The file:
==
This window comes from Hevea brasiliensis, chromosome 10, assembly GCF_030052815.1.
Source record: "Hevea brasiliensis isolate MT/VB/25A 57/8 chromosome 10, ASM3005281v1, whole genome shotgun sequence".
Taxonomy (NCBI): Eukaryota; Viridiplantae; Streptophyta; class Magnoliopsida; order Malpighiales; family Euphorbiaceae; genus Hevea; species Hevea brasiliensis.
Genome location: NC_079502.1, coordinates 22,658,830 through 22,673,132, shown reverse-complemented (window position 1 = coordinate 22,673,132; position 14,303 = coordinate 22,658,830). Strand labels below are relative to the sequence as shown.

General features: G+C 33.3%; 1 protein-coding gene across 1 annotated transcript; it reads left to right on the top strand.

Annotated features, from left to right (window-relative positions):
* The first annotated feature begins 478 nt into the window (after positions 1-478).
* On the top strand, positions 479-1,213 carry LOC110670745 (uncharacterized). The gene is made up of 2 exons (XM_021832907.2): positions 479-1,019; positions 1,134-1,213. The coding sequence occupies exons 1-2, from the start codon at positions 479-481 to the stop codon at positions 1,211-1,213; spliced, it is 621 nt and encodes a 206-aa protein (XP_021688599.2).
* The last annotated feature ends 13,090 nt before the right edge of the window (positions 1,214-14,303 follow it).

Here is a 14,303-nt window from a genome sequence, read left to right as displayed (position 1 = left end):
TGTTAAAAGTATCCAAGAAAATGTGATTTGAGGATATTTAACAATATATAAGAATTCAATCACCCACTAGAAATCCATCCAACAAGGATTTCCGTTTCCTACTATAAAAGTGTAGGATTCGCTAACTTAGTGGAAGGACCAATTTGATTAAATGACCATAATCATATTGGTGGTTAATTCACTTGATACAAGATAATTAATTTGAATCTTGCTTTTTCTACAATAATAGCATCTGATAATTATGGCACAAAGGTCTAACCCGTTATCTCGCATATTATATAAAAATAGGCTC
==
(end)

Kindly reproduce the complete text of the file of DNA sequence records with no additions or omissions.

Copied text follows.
This window comes from Hevea brasiliensis, chromosome 10, assembly GCF_030052815.1.
Source record: "Hevea brasiliensis isolate MT/VB/25A 57/8 chromosome 10, ASM3005281v1, whole genome shotgun sequence".
Taxonomy (NCBI): Eukaryota; Viridiplantae; Streptophyta; class Magnoliopsida; order Malpighiales; family Euphorbiaceae; genus Hevea; species Hevea brasiliensis.
Genome location: NC_079502.1, coordinates 22,658,830 through 22,673,132, shown reverse-complemented (window position 1 = coordinate 22,673,132; position 14,303 = coordinate 22,658,830). Strand labels below are relative to the sequence as shown.

General features: G+C 33.3%; 1 protein-coding gene across 1 annotated transcript; it reads left to right on the top strand.

Annotated features, from left to right (window-relative positions):
* The first annotated feature begins 478 nt into the window (after positions 1-478).
* On the top strand, positions 479-1,213 carry LOC110670745 (uncharacterized). The gene is made up of 2 exons (XM_021832907.2): positions 479-1,019; positions 1,134-1,213. The coding sequence occupies exons 1-2, from the start codon at positions 479-481 to the stop codon at positions 1,211-1,213; spliced, it is 621 nt and encodes a 206-aa protein (XP_021688599.2).
* The last annotated feature ends 13,090 nt before the right edge of the window (positions 1,214-14,303 follow it).

Here is a 14,303-nt window from a genome sequence, read left to right as displayed (position 1 = left end):
TGTTAAAAGTATCCAAGAAAATGTGATTTGAGGATATTTAACAATATATAAGAATTCAATCACCCACTAGAAATCCATCCAACAAGGATTTCCGTTTCCTACTATAAAAGTGTAGGATTCGCTAACTTAGTGGAAGGACCAATTTGATTAAATGACCATAATCATATTGGTGGTTAATTCACTTGATACAAGATAATTAATTTGAATCTTGCTTTTTCTACAATAATAGCATCTGATAATTATGGCACAAAGGTCTAACCCGTTATCTCGCATATTATATAAAAATAGGCTC